The recent global economic crisis revealed a number of problems that endanger the sustainable development of modern society. The structural deficiencies in finance sector regulation and deviated patterns of production and consumption in the world economy has led to the worst decline of global GDP and employment ever seen since the Great Depression of the 1930s. Like US President Roosevelt’s “New Deal” – a series of economic programs passed by Congress in the 1930s – Europe today has a popular Green New Deal strategy put forward by Europe’s Green Parties as a possible response to the challenges posed by the distressed world economic system. The Green New Deal policies are geared toward overcoming both the economic and environmental implications of the crisis and creating sustainable and decent jobs for European citizens.
The cornerstones of the Green New Deal are comprised of two central strands of reforms:
- Major structural changes to national and international financial systems, including taxation;
- Sustained investment in energy conservation and renewable energy generation.
The Green New Deal policy is grounded in the concept of ecological industry, or eco-industry. According to the Eurostat/OECD definition, eco-industries are "those engaged in activities which produce goods and services to measure, prevent, limit, minimize or correct environmental damage to water, air and soil, as well as problems related to waste, noise and eco-systems. This includes innovation in cleaner technologies and products and services that reduce environmental risk and minimize pollution and resource use."
However, the Green New Deal needs to be more than just a technology platform for eco-industries. It has to be guided by a vision that shows what a green modernization of industry looks like in the long run. To become established in the EU, the Green New Deal policies should become the backbone of structural changes at the strategic level, at the level of individual EU policies, and at the programming level.
If the Green New Deal became the official EU development strategy, it also would be the driving force and the main policy tool for the European Neighborhood Policy, which is aimed at the modernization of the national economies in the Eastern European countries. The implementation of Green New Deal policies in neighboring eastern countries would enhance their structural renovation and foster the development of a new eco-industrial model of economic growth that would increase productivity and simultaneously prevent environmental pollution and depletion of natural resources. At the same time, these countries are of strategic interest to the EU regarding the issue of the Union’s energy security, as Russia is the biggest supplier of oil and natural gas to Europe, and Ukraine, Belarus, and Georgia possess the main gas and oil transit facilities to Europe. Specifically, modernization of these countries’ energy sectors will play a critical role in the successful implementation of the Green New Deal, influencing sustainable energy policy goals that foresee substantial reductions in greenhouse gas (GHG) emissions and widespread development of renewable sources of energy. Besides, improving the performance of existing facilities in energy sectors in neighboring eastern countries would have a tremendous impact on the security of natural gas and oil supplies to the EU. Thereby, stimulating development of new models for energy markets in Eastern European countries based on Green New Deal principles within the framework of the European Neighborhood Policy, the EU would be contributing both to the modernization of the national economies and ensuring the energy security of the EU itself.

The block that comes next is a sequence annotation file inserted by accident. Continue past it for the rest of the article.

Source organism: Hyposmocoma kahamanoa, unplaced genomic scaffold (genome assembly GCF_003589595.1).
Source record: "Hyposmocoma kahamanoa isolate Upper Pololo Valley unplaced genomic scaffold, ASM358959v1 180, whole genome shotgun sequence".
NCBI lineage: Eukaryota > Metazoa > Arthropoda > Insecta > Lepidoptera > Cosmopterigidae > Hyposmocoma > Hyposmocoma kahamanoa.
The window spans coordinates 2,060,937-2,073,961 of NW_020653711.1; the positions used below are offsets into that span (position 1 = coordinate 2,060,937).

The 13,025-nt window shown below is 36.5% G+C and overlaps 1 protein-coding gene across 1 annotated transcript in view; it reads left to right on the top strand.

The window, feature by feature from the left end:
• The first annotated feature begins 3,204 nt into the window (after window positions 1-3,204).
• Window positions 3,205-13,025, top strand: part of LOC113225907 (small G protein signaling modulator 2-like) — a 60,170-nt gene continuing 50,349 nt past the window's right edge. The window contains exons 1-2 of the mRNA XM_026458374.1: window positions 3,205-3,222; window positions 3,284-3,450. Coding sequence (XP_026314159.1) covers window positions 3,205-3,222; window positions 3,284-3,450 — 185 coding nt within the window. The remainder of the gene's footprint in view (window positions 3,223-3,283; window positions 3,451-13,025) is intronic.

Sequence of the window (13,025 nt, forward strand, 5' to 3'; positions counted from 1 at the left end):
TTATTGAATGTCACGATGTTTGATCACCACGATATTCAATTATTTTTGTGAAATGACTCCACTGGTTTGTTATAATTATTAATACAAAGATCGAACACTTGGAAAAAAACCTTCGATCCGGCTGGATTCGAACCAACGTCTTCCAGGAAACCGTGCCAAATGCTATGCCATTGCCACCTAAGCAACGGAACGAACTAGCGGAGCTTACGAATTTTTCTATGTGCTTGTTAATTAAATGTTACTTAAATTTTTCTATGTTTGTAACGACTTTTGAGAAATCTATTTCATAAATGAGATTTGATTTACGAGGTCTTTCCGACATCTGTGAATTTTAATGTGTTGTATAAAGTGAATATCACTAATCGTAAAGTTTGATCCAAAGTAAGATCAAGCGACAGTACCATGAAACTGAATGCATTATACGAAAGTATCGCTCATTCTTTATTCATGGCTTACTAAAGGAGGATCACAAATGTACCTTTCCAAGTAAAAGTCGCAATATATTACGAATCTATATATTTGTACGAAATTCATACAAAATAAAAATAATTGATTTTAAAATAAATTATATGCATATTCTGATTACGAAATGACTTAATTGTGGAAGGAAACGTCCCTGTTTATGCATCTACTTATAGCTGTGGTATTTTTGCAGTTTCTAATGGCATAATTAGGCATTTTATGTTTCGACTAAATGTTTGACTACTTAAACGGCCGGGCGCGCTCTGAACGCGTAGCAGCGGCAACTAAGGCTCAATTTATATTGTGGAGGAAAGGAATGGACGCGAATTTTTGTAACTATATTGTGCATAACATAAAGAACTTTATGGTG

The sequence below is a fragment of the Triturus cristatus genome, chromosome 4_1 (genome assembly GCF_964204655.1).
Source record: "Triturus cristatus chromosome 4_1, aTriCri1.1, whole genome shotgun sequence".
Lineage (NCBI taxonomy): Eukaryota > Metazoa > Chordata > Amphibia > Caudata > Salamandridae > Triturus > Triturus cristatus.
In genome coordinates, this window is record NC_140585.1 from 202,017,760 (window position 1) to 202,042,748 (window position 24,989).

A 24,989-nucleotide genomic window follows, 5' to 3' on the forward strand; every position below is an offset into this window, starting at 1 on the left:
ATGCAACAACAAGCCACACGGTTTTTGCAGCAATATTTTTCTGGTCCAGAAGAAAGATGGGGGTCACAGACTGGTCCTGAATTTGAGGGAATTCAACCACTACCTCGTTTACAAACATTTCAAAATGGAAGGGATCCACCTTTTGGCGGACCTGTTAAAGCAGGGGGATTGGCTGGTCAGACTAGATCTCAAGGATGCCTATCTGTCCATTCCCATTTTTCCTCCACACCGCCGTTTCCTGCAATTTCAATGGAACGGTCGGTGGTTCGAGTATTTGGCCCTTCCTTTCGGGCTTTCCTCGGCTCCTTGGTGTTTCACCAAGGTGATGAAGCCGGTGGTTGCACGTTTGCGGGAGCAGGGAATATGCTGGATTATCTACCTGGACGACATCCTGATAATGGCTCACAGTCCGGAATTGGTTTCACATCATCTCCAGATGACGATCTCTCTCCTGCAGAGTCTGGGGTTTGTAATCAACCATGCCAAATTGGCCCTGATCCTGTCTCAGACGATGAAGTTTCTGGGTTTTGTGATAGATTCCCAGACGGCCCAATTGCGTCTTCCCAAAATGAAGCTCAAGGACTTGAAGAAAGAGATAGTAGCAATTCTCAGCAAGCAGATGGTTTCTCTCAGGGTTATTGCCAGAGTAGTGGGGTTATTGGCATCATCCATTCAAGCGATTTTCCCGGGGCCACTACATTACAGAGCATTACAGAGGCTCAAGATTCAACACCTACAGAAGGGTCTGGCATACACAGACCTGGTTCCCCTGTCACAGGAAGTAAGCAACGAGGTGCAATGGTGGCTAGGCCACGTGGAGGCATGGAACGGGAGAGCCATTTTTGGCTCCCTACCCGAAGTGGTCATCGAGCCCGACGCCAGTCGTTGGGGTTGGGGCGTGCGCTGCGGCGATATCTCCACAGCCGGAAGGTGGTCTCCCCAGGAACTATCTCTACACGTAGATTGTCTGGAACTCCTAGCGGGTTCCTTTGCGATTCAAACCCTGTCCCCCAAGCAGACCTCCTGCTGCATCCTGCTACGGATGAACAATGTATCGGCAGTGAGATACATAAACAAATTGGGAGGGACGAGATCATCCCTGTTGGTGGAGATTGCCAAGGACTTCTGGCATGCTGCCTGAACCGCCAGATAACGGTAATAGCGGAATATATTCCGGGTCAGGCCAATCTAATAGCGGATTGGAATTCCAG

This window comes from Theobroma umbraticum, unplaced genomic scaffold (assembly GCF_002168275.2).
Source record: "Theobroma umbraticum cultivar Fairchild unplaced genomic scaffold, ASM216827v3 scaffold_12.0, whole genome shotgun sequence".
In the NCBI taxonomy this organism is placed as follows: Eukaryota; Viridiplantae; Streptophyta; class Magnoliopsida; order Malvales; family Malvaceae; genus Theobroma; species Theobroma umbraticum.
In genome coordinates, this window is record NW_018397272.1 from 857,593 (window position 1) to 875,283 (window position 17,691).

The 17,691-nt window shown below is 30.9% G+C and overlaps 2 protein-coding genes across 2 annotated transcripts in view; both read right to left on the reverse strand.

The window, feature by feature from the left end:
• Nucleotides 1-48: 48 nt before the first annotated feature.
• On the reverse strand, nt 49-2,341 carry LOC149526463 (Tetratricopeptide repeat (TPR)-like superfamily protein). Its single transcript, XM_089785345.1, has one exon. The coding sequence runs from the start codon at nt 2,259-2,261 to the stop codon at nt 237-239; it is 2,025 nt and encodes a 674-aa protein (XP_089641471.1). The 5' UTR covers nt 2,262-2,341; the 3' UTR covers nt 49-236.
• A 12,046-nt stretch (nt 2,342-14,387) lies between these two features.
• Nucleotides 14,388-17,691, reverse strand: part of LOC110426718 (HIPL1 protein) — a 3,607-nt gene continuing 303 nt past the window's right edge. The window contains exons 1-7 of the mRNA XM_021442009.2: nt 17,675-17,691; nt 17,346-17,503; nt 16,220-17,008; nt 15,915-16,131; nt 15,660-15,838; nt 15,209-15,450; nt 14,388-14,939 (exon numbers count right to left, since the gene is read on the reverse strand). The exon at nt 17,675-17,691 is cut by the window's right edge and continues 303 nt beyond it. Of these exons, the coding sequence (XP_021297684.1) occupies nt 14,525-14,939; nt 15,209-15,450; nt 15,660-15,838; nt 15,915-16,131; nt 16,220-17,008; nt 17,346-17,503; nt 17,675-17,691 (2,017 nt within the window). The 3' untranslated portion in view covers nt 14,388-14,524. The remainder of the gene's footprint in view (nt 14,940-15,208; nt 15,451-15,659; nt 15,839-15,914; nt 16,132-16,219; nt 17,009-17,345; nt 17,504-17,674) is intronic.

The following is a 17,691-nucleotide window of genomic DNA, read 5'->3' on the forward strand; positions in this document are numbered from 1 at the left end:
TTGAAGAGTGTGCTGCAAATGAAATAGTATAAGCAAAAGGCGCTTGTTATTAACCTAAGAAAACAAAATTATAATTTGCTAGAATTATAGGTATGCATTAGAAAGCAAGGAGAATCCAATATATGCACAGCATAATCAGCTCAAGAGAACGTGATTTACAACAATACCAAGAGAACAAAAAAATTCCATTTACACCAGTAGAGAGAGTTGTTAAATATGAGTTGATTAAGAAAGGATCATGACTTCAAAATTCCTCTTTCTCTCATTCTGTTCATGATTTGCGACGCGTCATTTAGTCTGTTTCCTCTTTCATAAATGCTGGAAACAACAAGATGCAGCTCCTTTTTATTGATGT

For the successful promotion of the Green New Deal in Eastern Europe, the European Neighborhood Policy should develop a clear understanding that neighboring eastern countries’ energy sectors have a number of institutional drawbacks that are to be overcome first for further modernization of national economies. The next analysis of applicability of the Green New Deal in Eastern Europe is conducted for Ukraine – a very representative case of the modernization challenges faced by Eastern Europe countries.
Ukraine’s economy has a number of problem zones that obstruct the development of a new model for eco-industries. These problems are the following:
- High level of energy consumption, partly due to wasteful use of natural resources;
- Persistent underinvestment in production, storing, and transmission capacities of national industry and energy sector; sluggish implementation of new, environmentally friendly technologies;
- Weak institutional foundation of national economy, resulting in non-transparent and monopolized markets, including energy sector.
As a result, Ukraine consumes three times more energy than the OECD countries, twice more than the new members of the EU in Eastern Europe (Hungary, Poland, Slovak Republic, and Bulgaria), and 30 percent more than Russia. Apart from negative economic effects, excessive energy use coupled with outdated production facilities results in substantial GHG emissions into the atmosphere and waste of environmental resources. Ukraine has huge potential to reduce energy consumption. The International Energy Agency (IEA) has estimated that even modest increases in energy efficiency could allow the Ukrainian economy to make energy savings by 2030 equivalent to the United Kingdom’s total energy consumption in 2004.
Gas still accounts for nearly 40 percent of Ukraine’s energy usage; Ukraine was the 15th-largest gas consumer in the world in 2010. It consumes more gas than Poland, Romania, the Czech Republic, Hungary, and Slovakia combined. Even with greater conservation efforts, Ukraine will continue to be one of the world’s most intensive energy users over the medium term and thus dependent on imports, particularly from Russia. The IEA estimated that the potential to reduce carbon dioxide emissions in the Ukrainian steel sector, if the best available technology were used, amounts to 700 kg per ton of steel produced, against a global average of 300 kg per ton.